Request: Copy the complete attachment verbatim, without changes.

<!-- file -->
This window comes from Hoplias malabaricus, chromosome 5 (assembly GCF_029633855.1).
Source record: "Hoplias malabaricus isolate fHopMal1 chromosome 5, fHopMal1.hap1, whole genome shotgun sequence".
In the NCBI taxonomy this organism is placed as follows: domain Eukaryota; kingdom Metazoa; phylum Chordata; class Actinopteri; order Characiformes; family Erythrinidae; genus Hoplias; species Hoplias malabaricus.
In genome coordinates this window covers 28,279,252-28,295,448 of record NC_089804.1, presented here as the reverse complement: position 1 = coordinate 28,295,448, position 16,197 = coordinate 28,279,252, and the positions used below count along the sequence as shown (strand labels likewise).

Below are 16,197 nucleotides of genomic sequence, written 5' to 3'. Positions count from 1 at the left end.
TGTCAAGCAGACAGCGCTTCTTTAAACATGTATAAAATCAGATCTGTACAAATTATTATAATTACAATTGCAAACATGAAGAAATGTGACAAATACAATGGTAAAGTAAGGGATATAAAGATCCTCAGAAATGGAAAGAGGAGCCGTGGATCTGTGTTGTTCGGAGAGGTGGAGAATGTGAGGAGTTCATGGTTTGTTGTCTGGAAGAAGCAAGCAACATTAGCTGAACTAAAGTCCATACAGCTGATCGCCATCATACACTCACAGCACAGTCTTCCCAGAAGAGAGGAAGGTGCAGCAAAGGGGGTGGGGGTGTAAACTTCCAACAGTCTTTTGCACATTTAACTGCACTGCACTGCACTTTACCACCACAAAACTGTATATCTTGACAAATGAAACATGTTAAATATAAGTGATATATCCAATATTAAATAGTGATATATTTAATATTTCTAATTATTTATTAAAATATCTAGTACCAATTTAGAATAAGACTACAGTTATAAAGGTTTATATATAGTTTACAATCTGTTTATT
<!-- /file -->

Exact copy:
This window comes from Hoplias malabaricus, chromosome 5 (assembly GCF_029633855.1).
Source record: "Hoplias malabaricus isolate fHopMal1 chromosome 5, fHopMal1.hap1, whole genome shotgun sequence".
In the NCBI taxonomy this organism is placed as follows: domain Eukaryota; kingdom Metazoa; phylum Chordata; class Actinopteri; order Characiformes; family Erythrinidae; genus Hoplias; species Hoplias malabaricus.
In genome coordinates this window covers 28,279,252-28,295,448 of record NC_089804.1, presented here as the reverse complement: position 1 = coordinate 28,295,448, position 16,197 = coordinate 28,279,252, and the positions used below count along the sequence as shown (strand labels likewise).

Below are 16,197 nucleotides of genomic sequence, written 5' to 3'. Positions count from 1 at the left end.
TGTCAAGCAGACAGCGCTTCTTTAAACATGTATAAAATCAGATCTGTACAAATTATTATAATTACAATTGCAAACATGAAGAAATGTGACAAATACAATGGTAAAGTAAGGGATATAAAGATCCTCAGAAATGGAAAGAGGAGCCGTGGATCTGTGTTGTTCGGAGAGGTGGAGAATGTGAGGAGTTCATGGTTTGTTGTCTGGAAGAAGCAAGCAACATTAGCTGAACTAAAGTCCATACAGCTGATCGCCATCATACACTCACAGCACAGTCTTCCCAGAAGAGAGGAAGGTGCAGCAAAGGGGGTGGGGGTGTAAACTTCCAACAGTCTTTTGCACATTTAACTGCACTGCACTGCACTTTACCACCACAAAACTGTATATCTTGACAAATGAAACATGTTAAATATAAGTGATATATCCAATATTAAATAGTGATATATTTAATATTTCTAATTATTTATTAAAATATCTAGTACCAATTTAGAATAAGACTACAGTTATAAAGGTTTATATATAGTTTACAATCTGTTTATT